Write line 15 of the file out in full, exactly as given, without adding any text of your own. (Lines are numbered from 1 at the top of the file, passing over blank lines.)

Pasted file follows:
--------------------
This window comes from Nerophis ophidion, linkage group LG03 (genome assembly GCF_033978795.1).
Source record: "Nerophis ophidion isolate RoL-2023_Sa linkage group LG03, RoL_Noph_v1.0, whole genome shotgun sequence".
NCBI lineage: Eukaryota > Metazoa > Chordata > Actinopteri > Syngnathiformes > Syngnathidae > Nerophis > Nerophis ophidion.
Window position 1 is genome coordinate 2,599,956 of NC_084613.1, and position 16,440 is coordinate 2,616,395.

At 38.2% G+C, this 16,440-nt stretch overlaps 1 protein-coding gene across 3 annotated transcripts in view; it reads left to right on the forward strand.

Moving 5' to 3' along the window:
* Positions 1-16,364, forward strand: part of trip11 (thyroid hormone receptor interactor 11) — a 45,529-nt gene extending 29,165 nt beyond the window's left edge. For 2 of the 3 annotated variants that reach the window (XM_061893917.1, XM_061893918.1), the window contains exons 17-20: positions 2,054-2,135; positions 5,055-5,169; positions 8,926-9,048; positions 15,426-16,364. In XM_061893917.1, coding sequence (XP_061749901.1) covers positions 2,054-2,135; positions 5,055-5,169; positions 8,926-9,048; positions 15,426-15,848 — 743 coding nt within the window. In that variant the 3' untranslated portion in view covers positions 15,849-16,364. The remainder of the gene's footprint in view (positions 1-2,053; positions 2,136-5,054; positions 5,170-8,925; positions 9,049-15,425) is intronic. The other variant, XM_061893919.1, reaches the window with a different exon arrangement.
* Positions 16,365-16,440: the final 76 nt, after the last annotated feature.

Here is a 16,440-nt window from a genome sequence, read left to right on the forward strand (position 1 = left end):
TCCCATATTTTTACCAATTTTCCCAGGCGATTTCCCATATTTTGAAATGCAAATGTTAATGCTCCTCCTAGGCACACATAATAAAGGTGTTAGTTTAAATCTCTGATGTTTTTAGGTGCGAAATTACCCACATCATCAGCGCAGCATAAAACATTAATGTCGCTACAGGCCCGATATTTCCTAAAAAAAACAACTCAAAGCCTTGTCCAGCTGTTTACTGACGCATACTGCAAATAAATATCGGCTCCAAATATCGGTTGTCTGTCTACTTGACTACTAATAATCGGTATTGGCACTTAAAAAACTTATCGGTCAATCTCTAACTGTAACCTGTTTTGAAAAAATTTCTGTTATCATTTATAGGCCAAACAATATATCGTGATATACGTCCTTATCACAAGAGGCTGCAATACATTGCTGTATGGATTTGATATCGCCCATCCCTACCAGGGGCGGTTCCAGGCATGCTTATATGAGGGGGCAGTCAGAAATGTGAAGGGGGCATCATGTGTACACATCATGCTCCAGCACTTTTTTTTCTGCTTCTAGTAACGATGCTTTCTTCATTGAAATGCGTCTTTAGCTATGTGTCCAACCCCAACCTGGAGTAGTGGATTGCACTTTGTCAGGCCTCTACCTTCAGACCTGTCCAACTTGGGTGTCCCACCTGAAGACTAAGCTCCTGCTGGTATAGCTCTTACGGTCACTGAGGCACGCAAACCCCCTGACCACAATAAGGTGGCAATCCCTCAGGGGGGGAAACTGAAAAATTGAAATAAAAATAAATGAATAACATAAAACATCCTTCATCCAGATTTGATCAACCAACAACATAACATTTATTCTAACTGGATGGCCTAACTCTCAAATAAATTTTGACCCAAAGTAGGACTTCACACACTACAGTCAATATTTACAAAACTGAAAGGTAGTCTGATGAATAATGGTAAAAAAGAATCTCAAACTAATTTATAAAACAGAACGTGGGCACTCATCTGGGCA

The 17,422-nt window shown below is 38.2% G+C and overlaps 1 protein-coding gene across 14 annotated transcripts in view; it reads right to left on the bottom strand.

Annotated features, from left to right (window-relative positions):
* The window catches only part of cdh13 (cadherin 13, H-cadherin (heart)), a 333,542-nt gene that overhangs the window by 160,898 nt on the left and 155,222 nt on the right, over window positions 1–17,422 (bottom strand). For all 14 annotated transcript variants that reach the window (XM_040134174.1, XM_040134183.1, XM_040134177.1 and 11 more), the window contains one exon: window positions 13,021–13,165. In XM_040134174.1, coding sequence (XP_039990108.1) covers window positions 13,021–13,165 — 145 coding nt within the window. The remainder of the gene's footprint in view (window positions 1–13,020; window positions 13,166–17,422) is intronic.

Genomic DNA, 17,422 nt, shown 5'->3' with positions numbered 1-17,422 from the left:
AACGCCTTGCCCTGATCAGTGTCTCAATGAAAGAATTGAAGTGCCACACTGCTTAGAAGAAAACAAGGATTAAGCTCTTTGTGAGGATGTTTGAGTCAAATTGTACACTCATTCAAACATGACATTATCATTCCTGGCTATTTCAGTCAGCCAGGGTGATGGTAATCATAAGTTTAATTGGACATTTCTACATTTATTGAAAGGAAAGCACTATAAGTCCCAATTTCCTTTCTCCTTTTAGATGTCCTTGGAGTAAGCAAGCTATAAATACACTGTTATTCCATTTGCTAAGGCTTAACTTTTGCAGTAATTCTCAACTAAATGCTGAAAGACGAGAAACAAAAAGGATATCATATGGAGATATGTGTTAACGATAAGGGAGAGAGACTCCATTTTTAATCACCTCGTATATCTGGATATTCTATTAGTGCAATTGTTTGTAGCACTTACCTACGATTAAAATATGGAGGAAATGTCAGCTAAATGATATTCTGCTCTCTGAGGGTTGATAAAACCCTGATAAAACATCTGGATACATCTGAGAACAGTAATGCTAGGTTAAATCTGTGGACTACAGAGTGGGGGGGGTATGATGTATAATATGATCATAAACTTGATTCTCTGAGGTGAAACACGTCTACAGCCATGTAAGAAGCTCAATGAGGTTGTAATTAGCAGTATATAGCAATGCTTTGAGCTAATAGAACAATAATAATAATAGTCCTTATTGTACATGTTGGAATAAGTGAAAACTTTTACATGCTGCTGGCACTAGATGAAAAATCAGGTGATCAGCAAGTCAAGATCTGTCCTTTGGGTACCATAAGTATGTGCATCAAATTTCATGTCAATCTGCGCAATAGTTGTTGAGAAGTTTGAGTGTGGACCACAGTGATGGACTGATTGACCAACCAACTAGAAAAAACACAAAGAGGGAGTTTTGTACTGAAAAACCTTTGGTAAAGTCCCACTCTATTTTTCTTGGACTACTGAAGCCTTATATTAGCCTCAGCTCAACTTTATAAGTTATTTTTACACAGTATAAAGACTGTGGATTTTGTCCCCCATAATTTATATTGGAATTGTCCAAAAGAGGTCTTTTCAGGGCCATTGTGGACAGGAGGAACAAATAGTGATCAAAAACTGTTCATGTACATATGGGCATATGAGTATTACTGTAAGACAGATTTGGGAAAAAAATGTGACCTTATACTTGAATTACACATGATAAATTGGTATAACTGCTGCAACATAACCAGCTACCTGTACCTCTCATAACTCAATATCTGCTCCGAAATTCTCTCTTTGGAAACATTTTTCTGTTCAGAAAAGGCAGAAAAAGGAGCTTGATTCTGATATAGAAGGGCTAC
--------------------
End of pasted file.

AACGCCTTGCCCTGATCAGTGTCTCAATGAAAGAATTGAAGTGCCACACTGCTTAGAAGAAAACAAGGATTAAGCTCTTTGTGAGGATGTTTGAGTCAAATTGTACACTCATTCAAACATGACATTATCATTCCTGGCTATTTCAGTCAGCCAGGGTGATGGTAATCATAAGTTTAATTGGACATTTCTACATTTATTGAAAGGAAAGCACTATAAGTCCCAATTTCCTTTCTCCTTTTAGATGTCCTTGGAGTAAGCAAGCTATAAATACACTGTTATTCCATTTGCTAAGGCTTAACTTTTGCAGTAATTCTCAACTAAATGCTGAAAGACGAGAAACAAAAAGGATATCATATGGAGATATGTGTTAACGATAAGGGAGAGAGACTCCATTTTTAATCACCTCGTATATCTGGATATTCTATTAGTGCAATTGTTTGTAGCACTTACCTACGATTAAAATATGGAGGAAATGTCAGCTAAATGATATTCTGCTCTCTGAGGGTTGATAAAACCCTGATAAAACATCTGGATACATCTGAGAACAGTAATGCTAGGTTAAATCTGTGGACTACAGAGTGGGGGGGGTATGATGTATAATATGATCATAAACTTGATTCTCTGAGGTGAAACACGTCTACAGCCATGTAAGAAGCTCAATGAGGTTGTAATTAGCAGTATATAGCAATGCTTTGAGCTAATAGAACAATAATAATAATAGTCCTTATTGTACATGTTGGAATAAGTGAAAACTTTTACATGCTGCTGGCACTAGATGAAAAATCAGGTGATCAGCAAGTCAAGATCTGTCCTTTGGGTACCATAAGTATGTGCATCAAATTTCATGTCAATCTGCGCAATAGTTGTTGAGAAGTTTGAGTGTGGACCACAGTGATGGACTGATTGACCAACCAACTAGAAAAAACACAAAGAGGGAGTTTTGTACTGAAAAACCTTTGGTAAAGTCCCACTCTATTTTTCTTGGACTACTGAAGCCTTATATTAGCCTCAGCTCAACTTTATAAGTTATTTTTACACAGTATAAAGACTGTGGATTTTGTCCCCCATAATTTATATTGGAATTGTCCAAAAGAGGTCTTTTCAGGGCCATTGTGGACAGGAGGAACAAATAGTGATCAAAAACTGTTCATGTACATATGGGCATATGAGTATTACTGTAAGACAGATTTGGGAAAAAAATGTGACCTTATACTTGAATTACACATGATAAATTGGTATAACTGCTGCAACATAACCAGCTACCTGTACCTCTCATAACTCAATATCTGCTCCGAAATTCTCTCTTTGGAAACATTTTTCTGTTCAGAAAAGGCAGAAAAAGGAGCTTGATTCTGATATAGAAGGGCTAC